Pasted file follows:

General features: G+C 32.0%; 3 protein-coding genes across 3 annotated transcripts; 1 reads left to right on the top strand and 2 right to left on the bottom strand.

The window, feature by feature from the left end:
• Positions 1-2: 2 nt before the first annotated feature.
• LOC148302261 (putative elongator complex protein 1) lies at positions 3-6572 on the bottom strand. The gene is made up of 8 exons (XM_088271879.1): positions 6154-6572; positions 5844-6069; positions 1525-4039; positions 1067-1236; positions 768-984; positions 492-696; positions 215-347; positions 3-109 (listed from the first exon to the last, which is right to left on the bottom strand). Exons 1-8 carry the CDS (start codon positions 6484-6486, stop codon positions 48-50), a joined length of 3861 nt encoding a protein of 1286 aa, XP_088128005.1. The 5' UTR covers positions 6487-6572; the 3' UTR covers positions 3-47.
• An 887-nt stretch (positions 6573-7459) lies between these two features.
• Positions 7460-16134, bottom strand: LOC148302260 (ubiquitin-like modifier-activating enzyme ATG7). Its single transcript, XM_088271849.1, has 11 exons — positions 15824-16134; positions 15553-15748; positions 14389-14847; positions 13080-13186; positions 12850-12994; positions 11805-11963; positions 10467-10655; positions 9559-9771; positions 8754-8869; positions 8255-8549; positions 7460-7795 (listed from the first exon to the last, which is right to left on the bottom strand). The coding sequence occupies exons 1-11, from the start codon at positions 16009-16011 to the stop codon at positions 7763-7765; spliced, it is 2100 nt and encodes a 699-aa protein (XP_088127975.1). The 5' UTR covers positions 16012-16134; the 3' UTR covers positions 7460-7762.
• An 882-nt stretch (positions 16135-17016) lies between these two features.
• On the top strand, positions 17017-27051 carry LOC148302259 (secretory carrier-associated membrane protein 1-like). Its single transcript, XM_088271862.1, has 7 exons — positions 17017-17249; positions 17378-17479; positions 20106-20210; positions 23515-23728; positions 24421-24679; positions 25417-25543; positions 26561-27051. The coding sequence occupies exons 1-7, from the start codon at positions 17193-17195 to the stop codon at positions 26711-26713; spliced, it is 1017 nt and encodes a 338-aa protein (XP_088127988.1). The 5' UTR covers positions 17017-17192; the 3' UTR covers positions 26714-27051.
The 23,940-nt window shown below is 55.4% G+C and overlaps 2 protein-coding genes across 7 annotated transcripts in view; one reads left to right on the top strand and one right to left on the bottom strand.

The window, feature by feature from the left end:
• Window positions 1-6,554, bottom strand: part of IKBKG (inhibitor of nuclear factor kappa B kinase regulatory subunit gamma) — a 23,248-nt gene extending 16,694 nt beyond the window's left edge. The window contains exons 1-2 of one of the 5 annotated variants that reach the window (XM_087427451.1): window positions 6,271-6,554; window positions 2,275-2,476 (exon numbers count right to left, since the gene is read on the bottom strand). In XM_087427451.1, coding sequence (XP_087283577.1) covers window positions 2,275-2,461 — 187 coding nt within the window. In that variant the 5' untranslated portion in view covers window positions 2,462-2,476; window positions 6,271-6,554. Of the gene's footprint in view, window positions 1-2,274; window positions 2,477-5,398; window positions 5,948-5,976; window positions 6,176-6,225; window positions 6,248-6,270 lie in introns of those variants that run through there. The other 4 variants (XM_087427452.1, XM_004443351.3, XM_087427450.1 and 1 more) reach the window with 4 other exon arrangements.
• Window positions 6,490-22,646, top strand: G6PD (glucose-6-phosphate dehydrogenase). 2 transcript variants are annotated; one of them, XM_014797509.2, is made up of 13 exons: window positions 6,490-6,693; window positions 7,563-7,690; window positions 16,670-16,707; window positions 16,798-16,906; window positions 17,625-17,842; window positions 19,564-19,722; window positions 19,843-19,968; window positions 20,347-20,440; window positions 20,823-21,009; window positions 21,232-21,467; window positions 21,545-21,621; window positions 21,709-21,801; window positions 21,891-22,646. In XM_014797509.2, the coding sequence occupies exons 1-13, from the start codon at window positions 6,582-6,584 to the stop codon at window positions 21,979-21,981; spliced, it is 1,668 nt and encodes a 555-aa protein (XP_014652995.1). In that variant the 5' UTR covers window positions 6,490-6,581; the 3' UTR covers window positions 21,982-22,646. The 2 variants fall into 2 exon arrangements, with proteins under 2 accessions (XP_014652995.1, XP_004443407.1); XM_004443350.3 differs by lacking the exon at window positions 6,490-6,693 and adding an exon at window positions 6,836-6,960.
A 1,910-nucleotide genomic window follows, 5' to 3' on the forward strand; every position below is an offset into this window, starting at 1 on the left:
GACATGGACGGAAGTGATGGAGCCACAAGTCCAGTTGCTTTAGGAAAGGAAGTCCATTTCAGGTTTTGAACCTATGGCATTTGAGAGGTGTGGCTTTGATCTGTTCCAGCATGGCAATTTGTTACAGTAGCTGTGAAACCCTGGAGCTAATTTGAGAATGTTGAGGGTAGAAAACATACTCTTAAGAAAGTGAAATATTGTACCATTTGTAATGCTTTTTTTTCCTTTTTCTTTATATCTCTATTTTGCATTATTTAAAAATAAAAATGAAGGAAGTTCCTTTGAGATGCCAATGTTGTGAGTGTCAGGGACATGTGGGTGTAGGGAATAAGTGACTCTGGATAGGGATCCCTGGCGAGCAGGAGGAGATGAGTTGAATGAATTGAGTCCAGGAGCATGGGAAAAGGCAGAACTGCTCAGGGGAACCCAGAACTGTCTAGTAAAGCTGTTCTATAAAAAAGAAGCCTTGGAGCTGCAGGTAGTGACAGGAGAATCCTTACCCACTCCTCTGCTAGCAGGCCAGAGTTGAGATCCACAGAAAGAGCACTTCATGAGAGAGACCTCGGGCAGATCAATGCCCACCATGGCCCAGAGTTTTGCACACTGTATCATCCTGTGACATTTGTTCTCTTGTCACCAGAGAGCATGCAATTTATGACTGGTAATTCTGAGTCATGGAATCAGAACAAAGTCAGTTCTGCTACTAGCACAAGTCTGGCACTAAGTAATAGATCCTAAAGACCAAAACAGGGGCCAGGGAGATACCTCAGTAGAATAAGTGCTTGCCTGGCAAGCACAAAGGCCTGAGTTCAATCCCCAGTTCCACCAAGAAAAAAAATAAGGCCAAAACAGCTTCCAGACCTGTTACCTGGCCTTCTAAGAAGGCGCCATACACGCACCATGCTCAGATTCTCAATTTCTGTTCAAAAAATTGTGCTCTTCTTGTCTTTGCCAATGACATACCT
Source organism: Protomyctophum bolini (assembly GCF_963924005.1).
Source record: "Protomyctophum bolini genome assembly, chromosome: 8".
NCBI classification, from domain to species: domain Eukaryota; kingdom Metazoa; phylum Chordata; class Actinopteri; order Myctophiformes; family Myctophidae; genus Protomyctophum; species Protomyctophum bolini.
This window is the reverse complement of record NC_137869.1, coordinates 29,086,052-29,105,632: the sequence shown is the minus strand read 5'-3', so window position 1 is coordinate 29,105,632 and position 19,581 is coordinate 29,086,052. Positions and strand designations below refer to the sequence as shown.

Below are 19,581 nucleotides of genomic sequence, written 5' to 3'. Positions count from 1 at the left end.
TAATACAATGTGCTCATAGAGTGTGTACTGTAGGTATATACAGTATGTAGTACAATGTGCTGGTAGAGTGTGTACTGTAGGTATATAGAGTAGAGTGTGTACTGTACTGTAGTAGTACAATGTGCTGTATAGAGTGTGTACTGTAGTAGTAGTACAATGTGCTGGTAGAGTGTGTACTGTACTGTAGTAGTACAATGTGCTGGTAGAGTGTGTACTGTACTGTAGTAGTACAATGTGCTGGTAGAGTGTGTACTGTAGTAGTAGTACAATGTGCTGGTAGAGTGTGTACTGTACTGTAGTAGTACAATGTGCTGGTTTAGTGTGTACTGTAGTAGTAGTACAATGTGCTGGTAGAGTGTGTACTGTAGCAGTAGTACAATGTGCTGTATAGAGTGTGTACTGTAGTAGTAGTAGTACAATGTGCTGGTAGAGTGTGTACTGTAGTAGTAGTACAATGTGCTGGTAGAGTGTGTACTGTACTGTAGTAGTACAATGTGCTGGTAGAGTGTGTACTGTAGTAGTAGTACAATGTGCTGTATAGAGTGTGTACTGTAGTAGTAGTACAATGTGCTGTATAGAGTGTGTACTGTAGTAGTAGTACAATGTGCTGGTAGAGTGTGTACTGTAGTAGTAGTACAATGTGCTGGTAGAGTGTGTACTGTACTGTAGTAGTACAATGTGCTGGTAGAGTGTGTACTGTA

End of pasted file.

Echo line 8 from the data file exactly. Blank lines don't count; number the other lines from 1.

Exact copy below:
• On the top strand, positions 17017-27051 carry LOC148302259 (secretory carrier-associated membrane protein 1-like). Its single transcript, XM_088271862.1, has 7 exons — positions 17017-17249; positions 17378-17479; positions 20106-20210; positions 23515-23728; positions 24421-24679; positions 25417-25543; positions 26561-27051. The coding sequence occupies exons 1-7, from the start codon at positions 17193-17195 to the stop codon at positions 26711-26713; spliced, it is 1017 nt and encodes a 338-aa protein (XP_088127988.1). The 5' UTR covers positions 17017-17192; the 3' UTR covers positions 26714-27051.